‘Human capital development, key to economic growth’
Human capital development has been identified as tool to promote economic growth and stimulus for development. Its significance and relevance through acquisition of necessary skills is also a prerequisite for socio economic transformation.
These were the submissions of Human Resource practitioners and experts at the African Management Services Company (AMSCO) business transforming Africa conference in Lagos on Tuesday.
Director, Economic Growth Department, Ministry of Budget and National Planning, Kayode Obasa, said the wealth and prosperity of a nation rest upon the development of people and the effective contribution to national development, stating that human resources constitutes the ultimate basis for the wealth of nations.
Obasa said any country, which is unable to develop the skills and knowledge of its people and utilize them effectively in the national economy, would definitely encounter the challenge of sustaining economic growth and development.
He opined that quality skills are key in stimulating economic growth and sustainable development process and can make an immense contribution in restoring the Nigerian economy to the path of recovery.
Quality skills training tends to increase productivity and competitiveness in a knowledge-based economy, this he said would help direct how employments, skills and economic development policy areas could generally be integrated to maximize benefits for the economy and society, as well as to foster business development, and the enhancement of skills and social inclusion.
Besides, the African Training and Management Services (ATMS) Foundation has said it has committed over $60m to training and management of human capital development in Sub-Saharan Africa in the past 21 years.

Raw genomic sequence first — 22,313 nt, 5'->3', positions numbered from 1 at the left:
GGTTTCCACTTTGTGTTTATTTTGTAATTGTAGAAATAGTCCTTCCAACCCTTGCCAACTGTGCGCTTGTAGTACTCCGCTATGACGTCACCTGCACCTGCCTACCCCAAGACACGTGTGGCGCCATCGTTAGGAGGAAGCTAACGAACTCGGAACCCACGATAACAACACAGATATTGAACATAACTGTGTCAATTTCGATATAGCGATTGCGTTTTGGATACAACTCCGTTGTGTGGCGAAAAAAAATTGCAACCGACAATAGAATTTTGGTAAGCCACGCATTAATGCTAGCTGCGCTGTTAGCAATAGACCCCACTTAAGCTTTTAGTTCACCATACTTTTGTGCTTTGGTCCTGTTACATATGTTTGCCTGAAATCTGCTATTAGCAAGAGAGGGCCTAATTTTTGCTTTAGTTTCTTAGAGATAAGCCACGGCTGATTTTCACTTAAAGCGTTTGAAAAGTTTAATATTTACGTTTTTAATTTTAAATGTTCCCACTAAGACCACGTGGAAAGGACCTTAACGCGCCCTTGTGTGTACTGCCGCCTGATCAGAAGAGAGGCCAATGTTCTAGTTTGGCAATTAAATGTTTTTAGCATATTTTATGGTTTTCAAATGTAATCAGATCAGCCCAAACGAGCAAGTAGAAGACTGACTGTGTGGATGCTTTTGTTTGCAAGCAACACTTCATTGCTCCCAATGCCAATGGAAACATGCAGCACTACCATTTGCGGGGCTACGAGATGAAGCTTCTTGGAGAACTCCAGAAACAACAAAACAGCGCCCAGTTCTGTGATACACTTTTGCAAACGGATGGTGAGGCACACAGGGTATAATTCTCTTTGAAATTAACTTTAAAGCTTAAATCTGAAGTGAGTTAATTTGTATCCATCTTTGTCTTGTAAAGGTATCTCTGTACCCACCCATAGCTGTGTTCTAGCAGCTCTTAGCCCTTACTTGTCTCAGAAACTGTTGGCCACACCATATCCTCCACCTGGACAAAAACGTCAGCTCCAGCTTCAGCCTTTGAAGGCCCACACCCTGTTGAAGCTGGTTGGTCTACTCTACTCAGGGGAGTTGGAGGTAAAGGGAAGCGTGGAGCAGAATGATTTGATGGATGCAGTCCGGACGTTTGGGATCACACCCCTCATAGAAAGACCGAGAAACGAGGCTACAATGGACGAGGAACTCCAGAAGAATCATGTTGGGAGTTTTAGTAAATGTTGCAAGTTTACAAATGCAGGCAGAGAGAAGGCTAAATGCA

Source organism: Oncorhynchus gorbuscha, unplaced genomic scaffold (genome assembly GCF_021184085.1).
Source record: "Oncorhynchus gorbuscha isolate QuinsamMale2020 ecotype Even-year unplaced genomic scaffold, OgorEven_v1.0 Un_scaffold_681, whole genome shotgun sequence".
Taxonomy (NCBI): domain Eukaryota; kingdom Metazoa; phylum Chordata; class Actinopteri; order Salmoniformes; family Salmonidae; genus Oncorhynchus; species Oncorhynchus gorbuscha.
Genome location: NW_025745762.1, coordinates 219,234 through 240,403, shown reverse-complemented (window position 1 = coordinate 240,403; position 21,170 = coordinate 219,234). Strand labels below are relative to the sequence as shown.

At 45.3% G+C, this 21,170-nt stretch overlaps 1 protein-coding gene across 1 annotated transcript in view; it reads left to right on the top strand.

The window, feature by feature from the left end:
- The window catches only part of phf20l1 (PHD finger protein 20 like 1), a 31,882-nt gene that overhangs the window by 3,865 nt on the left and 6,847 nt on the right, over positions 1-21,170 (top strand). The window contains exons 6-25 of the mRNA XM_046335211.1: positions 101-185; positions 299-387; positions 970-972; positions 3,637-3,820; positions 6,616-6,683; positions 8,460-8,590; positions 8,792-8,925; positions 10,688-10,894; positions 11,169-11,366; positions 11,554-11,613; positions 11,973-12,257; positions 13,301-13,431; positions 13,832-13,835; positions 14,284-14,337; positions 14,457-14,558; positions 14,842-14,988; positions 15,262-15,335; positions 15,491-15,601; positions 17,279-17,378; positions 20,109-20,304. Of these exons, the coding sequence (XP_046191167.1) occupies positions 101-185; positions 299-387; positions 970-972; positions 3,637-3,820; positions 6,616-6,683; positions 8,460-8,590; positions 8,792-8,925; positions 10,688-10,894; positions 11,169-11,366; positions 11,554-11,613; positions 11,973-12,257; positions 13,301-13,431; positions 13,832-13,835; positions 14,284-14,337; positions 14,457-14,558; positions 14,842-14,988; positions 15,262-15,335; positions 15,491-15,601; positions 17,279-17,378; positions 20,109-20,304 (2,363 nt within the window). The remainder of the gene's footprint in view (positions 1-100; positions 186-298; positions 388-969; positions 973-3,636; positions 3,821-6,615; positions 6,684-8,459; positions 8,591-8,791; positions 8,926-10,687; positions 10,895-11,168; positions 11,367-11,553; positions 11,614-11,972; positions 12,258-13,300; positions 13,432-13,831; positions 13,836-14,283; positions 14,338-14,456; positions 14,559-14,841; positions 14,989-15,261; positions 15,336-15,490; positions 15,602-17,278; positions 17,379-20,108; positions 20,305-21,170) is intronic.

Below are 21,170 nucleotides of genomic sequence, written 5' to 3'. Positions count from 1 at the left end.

Director, ATMS Foundation, Sven Riskaer, disclosed that the private sector as well as the Small and Medium Enterprises had benefitted from the financial and training support being implemented by the AMSCO.
According to him, human capital and skills development are the keys to unlocking the huge growth potential of the African continent.He said that the foundation’s activities in 29 African countries had resulted in the training of 2,000 people annually and over $85m paid in taxes to African governments by the companies it supported.
Riskaer said, “We have over the years observed that there is a skills gap that continues to stifle business growth in the African continent. African governments have mostly maintained prudent macro-economic policies, strengthened financial institutions and continue to undertake reforms to transform their economies structurally.
“However, such efforts are often limited as far as human capital development for small, medium and large enterprises is concerned. African enterprises play a crucial role in the growth of the African economy and job creation. Alone in Nigeria, five to six million new job seekers join the labour market every year. However, the capacity of African enterprises to fully engage at a global level is often compromised.”
Medical Director, First Cardiology Consultants, Dr. Adeyemi Johnson, in his keynote address, noted that there was a strong desire by young Nigerians in the Diaspora to return home and develop the country.
He noted that those in the Diaspora had the skills set to work efficiently and develop their country but were often concerned about insecurity, income and the quality of education.
“Diasporas don’t need too many incentives to come back but they want to come back. Money is not what is driving these people, they just want to make an impact,” Johnson said.
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